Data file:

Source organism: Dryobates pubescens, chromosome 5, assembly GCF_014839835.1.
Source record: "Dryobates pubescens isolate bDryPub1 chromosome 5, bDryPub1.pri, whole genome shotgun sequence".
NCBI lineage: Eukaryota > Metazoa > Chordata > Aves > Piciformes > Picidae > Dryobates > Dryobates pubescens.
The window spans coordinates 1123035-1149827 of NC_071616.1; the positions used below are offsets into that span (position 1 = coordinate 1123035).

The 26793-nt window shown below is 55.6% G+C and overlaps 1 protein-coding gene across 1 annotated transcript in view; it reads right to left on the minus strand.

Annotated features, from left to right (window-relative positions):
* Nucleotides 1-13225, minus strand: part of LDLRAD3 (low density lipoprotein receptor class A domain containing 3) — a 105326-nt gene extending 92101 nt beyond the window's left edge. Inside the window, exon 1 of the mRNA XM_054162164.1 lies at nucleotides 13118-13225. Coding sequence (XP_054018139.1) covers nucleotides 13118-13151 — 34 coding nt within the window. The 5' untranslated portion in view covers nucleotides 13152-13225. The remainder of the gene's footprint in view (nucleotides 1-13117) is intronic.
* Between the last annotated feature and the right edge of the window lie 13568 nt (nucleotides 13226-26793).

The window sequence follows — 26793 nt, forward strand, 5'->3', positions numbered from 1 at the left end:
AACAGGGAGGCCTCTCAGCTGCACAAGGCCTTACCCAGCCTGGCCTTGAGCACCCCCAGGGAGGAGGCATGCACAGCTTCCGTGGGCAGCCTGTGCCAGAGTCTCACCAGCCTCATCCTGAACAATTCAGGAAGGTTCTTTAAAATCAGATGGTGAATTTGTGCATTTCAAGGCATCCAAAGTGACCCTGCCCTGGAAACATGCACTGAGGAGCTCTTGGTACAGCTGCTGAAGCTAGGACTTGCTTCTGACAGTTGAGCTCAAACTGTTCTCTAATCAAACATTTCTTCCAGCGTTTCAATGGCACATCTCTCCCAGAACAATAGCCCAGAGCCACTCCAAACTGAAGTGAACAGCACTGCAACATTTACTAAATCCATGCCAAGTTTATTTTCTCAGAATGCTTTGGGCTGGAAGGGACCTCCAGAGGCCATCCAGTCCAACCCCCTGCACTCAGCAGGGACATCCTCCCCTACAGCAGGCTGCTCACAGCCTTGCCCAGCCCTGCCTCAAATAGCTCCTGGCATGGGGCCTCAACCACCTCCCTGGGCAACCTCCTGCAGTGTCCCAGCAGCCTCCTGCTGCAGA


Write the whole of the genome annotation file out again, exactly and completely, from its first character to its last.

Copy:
Source organism: Dryobates pubescens, chromosome 5, assembly GCF_014839835.1.
Source record: "Dryobates pubescens isolate bDryPub1 chromosome 5, bDryPub1.pri, whole genome shotgun sequence".
NCBI lineage: Eukaryota > Metazoa > Chordata > Aves > Piciformes > Picidae > Dryobates > Dryobates pubescens.
The window spans coordinates 1123035-1149827 of NC_071616.1; the positions used below are offsets into that span (position 1 = coordinate 1123035).

The 26793-nt window shown below is 55.6% G+C and overlaps 1 protein-coding gene across 1 annotated transcript in view; it reads right to left on the minus strand.

Annotated features, from left to right (window-relative positions):
* Nucleotides 1-13225, minus strand: part of LDLRAD3 (low density lipoprotein receptor class A domain containing 3) — a 105326-nt gene extending 92101 nt beyond the window's left edge. Inside the window, exon 1 of the mRNA XM_054162164.1 lies at nucleotides 13118-13225. Coding sequence (XP_054018139.1) covers nucleotides 13118-13151 — 34 coding nt within the window. The 5' untranslated portion in view covers nucleotides 13152-13225. The remainder of the gene's footprint in view (nucleotides 1-13117) is intronic.
* Between the last annotated feature and the right edge of the window lie 13568 nt (nucleotides 13226-26793).

The window sequence follows — 26793 nt, forward strand, 5'->3', positions numbered from 1 at the left end:
AACAGGGAGGCCTCTCAGCTGCACAAGGCCTTACCCAGCCTGGCCTTGAGCACCCCCAGGGAGGAGGCATGCACAGCTTCCGTGGGCAGCCTGTGCCAGAGTCTCACCAGCCTCATCCTGAACAATTCAGGAAGGTTCTTTAAAATCAGATGGTGAATTTGTGCATTTCAAGGCATCCAAAGTGACCCTGCCCTGGAAACATGCACTGAGGAGCTCTTGGTACAGCTGCTGAAGCTAGGACTTGCTTCTGACAGTTGAGCTCAAACTGTTCTCTAATCAAACATTTCTTCCAGCGTTTCAATGGCACATCTCTCCCAGAACAATAGCCCAGAGCCACTCCAAACTGAAGTGAACAGCACTGCAACATTTACTAAATCCATGCCAAGTTTATTTTCTCAGAATGCTTTGGGCTGGAAGGGACCTCCAGAGGCCATCCAGTCCAACCCCCTGCACTCAGCAGGGACATCCTCCCCTACAGCAGGCTGCTCACAGCCTTGCCCAGCCCTGCCTCAAATAGCTCCTGGCATGGGGCCTCAACCACCTCCCTGGGCAACCTCCTGCAGTGTCCCAGCAGCCTCCTGCTGCAGA